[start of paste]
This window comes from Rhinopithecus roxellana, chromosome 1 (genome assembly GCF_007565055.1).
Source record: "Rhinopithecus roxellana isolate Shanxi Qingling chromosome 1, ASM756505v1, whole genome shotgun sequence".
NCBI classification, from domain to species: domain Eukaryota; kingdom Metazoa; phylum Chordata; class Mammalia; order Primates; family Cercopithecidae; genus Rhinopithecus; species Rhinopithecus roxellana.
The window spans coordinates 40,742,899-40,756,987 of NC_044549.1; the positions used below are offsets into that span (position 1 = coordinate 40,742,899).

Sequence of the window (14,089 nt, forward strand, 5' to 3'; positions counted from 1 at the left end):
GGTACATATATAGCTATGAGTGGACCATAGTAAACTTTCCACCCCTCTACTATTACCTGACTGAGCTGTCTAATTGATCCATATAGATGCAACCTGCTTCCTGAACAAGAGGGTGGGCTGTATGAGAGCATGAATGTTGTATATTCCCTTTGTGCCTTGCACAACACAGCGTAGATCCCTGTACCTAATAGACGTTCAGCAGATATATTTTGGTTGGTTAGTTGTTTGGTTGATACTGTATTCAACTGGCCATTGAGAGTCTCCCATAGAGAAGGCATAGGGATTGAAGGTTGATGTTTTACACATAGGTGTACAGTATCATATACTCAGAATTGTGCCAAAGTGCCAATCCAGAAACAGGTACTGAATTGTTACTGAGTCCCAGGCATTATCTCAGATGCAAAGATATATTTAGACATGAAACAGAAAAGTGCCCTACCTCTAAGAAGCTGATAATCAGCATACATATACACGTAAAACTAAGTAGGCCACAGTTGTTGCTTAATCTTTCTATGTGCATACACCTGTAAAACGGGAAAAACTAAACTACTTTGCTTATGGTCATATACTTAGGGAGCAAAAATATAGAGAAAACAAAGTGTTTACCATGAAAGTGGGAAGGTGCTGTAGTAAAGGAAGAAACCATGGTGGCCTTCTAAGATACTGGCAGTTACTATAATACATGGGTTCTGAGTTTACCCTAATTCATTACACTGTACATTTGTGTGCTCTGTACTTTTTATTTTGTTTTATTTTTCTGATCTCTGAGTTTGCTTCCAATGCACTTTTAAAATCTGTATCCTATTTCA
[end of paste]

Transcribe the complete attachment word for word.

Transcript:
This window comes from Rhinopithecus roxellana, chromosome 1 (genome assembly GCF_007565055.1).
Source record: "Rhinopithecus roxellana isolate Shanxi Qingling chromosome 1, ASM756505v1, whole genome shotgun sequence".
NCBI classification, from domain to species: domain Eukaryota; kingdom Metazoa; phylum Chordata; class Mammalia; order Primates; family Cercopithecidae; genus Rhinopithecus; species Rhinopithecus roxellana.
The window spans coordinates 40,742,899-40,756,987 of NC_044549.1; the positions used below are offsets into that span (position 1 = coordinate 40,742,899).

Sequence of the window (14,089 nt, forward strand, 5' to 3'; positions counted from 1 at the left end):
GGTACATATATAGCTATGAGTGGACCATAGTAAACTTTCCACCCCTCTACTATTACCTGACTGAGCTGTCTAATTGATCCATATAGATGCAACCTGCTTCCTGAACAAGAGGGTGGGCTGTATGAGAGCATGAATGTTGTATATTCCCTTTGTGCCTTGCACAACACAGCGTAGATCCCTGTACCTAATAGACGTTCAGCAGATATATTTTGGTTGGTTAGTTGTTTGGTTGATACTGTATTCAACTGGCCATTGAGAGTCTCCCATAGAGAAGGCATAGGGATTGAAGGTTGATGTTTTACACATAGGTGTACAGTATCATATACTCAGAATTGTGCCAAAGTGCCAATCCAGAAACAGGTACTGAATTGTTACTGAGTCCCAGGCATTATCTCAGATGCAAAGATATATTTAGACATGAAACAGAAAAGTGCCCTACCTCTAAGAAGCTGATAATCAGCATACATATACACGTAAAACTAAGTAGGCCACAGTTGTTGCTTAATCTTTCTATGTGCATACACCTGTAAAACGGGAAAAACTAAACTACTTTGCTTATGGTCATATACTTAGGGAGCAAAAATATAGAGAAAACAAAGTGTTTACCATGAAAGTGGGAAGGTGCTGTAGTAAAGGAAGAAACCATGGTGGCCTTCTAAGATACTGGCAGTTACTATAATACATGGGTTCTGAGTTTACCCTAATTCATTACACTGTACATTTGTGTGCTCTGTACTTTTTATTTTGTTTTATTTTTCTGATCTCTGAGTTTGCTTCCAATGCACTTTTAAAATCTGTATCCTATTTCA